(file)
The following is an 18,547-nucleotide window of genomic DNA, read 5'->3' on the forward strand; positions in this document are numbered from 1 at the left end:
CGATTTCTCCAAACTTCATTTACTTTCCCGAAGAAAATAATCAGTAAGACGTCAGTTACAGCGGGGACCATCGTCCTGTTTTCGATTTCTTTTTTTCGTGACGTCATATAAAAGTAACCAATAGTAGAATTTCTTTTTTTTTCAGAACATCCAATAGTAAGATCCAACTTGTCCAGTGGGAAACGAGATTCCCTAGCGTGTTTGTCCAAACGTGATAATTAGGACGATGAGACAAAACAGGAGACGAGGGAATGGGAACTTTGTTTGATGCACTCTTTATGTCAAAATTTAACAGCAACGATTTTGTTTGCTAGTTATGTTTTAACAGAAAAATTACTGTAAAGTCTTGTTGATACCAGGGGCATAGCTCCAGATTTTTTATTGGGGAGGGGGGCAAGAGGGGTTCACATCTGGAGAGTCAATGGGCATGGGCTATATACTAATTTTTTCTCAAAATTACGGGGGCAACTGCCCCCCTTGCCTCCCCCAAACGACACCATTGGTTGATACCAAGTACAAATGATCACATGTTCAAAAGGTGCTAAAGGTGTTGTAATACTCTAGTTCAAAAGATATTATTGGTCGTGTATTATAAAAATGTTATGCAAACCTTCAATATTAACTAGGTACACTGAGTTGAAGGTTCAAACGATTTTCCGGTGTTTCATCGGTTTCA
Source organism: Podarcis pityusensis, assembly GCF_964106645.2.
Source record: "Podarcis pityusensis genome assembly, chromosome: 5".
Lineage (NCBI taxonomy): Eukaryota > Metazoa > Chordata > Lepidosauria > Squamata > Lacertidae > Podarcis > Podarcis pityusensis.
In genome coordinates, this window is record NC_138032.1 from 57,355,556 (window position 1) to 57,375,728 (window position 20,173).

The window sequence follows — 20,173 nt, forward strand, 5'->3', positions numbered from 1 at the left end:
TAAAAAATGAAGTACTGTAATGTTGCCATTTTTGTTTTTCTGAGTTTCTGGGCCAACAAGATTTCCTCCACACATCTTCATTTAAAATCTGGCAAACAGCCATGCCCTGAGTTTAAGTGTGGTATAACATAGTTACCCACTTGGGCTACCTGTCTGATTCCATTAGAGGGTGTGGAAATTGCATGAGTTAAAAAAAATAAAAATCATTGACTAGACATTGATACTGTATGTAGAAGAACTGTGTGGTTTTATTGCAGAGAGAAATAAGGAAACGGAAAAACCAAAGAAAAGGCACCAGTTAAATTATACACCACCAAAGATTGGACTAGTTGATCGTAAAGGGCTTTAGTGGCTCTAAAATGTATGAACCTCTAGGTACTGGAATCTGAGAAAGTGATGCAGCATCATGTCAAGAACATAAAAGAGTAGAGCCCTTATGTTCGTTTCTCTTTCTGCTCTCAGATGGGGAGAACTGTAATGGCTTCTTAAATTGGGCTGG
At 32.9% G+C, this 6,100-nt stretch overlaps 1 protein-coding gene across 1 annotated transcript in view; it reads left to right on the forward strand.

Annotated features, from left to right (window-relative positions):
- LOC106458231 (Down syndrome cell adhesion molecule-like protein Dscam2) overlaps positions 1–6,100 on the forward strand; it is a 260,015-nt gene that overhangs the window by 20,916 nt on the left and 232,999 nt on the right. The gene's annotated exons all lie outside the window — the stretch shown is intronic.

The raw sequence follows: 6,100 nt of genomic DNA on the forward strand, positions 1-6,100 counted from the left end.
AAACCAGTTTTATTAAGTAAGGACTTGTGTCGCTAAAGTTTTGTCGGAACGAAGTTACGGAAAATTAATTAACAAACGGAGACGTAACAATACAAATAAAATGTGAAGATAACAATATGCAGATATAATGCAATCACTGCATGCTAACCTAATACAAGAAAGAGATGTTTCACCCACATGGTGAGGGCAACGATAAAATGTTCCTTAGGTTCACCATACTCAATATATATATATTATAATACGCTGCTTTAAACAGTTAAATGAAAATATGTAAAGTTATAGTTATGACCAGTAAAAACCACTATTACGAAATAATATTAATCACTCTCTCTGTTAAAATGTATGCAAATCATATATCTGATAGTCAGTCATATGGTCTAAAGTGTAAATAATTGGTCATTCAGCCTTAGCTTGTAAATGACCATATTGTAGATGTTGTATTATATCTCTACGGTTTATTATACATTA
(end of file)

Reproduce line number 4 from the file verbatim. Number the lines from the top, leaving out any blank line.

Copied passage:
Source record: "Podarcis pityusensis genome assembly, chromosome: 5".